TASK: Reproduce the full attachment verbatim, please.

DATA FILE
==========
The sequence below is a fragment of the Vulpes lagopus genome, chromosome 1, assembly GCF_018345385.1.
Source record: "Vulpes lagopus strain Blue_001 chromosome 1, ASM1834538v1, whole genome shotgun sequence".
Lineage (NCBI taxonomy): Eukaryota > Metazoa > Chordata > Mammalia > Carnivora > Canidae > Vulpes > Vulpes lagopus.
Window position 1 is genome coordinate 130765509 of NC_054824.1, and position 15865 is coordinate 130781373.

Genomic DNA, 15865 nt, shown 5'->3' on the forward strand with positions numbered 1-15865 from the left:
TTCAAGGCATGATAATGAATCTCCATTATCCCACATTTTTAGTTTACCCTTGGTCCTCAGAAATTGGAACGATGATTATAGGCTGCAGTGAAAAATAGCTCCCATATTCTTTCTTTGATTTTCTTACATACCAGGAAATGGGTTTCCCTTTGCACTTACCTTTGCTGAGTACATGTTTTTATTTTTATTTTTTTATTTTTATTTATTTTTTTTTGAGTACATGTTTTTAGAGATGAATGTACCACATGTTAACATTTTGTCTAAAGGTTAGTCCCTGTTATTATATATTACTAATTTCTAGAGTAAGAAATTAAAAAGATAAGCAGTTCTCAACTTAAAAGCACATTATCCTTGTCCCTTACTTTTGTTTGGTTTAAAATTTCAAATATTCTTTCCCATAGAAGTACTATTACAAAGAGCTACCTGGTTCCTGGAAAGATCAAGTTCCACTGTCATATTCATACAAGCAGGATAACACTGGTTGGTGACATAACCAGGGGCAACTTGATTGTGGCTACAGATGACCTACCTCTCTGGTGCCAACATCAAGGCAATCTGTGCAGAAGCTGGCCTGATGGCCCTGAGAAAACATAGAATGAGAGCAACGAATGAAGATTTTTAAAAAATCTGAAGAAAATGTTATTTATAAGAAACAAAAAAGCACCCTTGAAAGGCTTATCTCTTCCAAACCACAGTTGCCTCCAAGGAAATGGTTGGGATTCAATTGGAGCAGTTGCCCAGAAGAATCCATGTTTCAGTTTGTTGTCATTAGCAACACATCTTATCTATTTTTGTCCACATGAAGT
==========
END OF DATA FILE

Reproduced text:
The sequence below is a fragment of the Vulpes lagopus genome, chromosome 1, assembly GCF_018345385.1.
Source record: "Vulpes lagopus strain Blue_001 chromosome 1, ASM1834538v1, whole genome shotgun sequence".
Lineage (NCBI taxonomy): Eukaryota > Metazoa > Chordata > Mammalia > Carnivora > Canidae > Vulpes > Vulpes lagopus.
Window position 1 is genome coordinate 130765509 of NC_054824.1, and position 15865 is coordinate 130781373.

Genomic DNA, 15865 nt, shown 5'->3' on the forward strand with positions numbered 1-15865 from the left:
TTCAAGGCATGATAATGAATCTCCATTATCCCACATTTTTAGTTTACCCTTGGTCCTCAGAAATTGGAACGATGATTATAGGCTGCAGTGAAAAATAGCTCCCATATTCTTTCTTTGATTTTCTTACATACCAGGAAATGGGTTTCCCTTTGCACTTACCTTTGCTGAGTACATGTTTTTATTTTTATTTTTTTATTTTTATTTATTTTTTTTTGAGTACATGTTTTTAGAGATGAATGTACCACATGTTAACATTTTGTCTAAAGGTTAGTCCCTGTTATTATATATTACTAATTTCTAGAGTAAGAAATTAAAAAGATAAGCAGTTCTCAACTTAAAAGCACATTATCCTTGTCCCTTACTTTTGTTTGGTTTAAAATTTCAAATATTCTTTCCCATAGAAGTACTATTACAAAGAGCTACCTGGTTCCTGGAAAGATCAAGTTCCACTGTCATATTCATACAAGCAGGATAACACTGGTTGGTGACATAACCAGGGGCAACTTGATTGTGGCTACAGATGACCTACCTCTCTGGTGCCAACATCAAGGCAATCTGTGCAGAAGCTGGCCTGATGGCCCTGAGAAAACATAGAATGAGAGCAACGAATGAAGATTTTTAAAAAATCTGAAGAAAATGTTATTTATAAGAAACAAAAAAGCACCCTTGAAAGGCTTATCTCTTCCAAACCACAGTTGCCTCCAAGGAAATGGTTGGGATTCAATTGGAGCAGTTGCCCAGAAGAATCCATGTTTCAGTTTGTTGTCATTAGCAACACATCTTATCTATTTTTGTCCACATGAAGT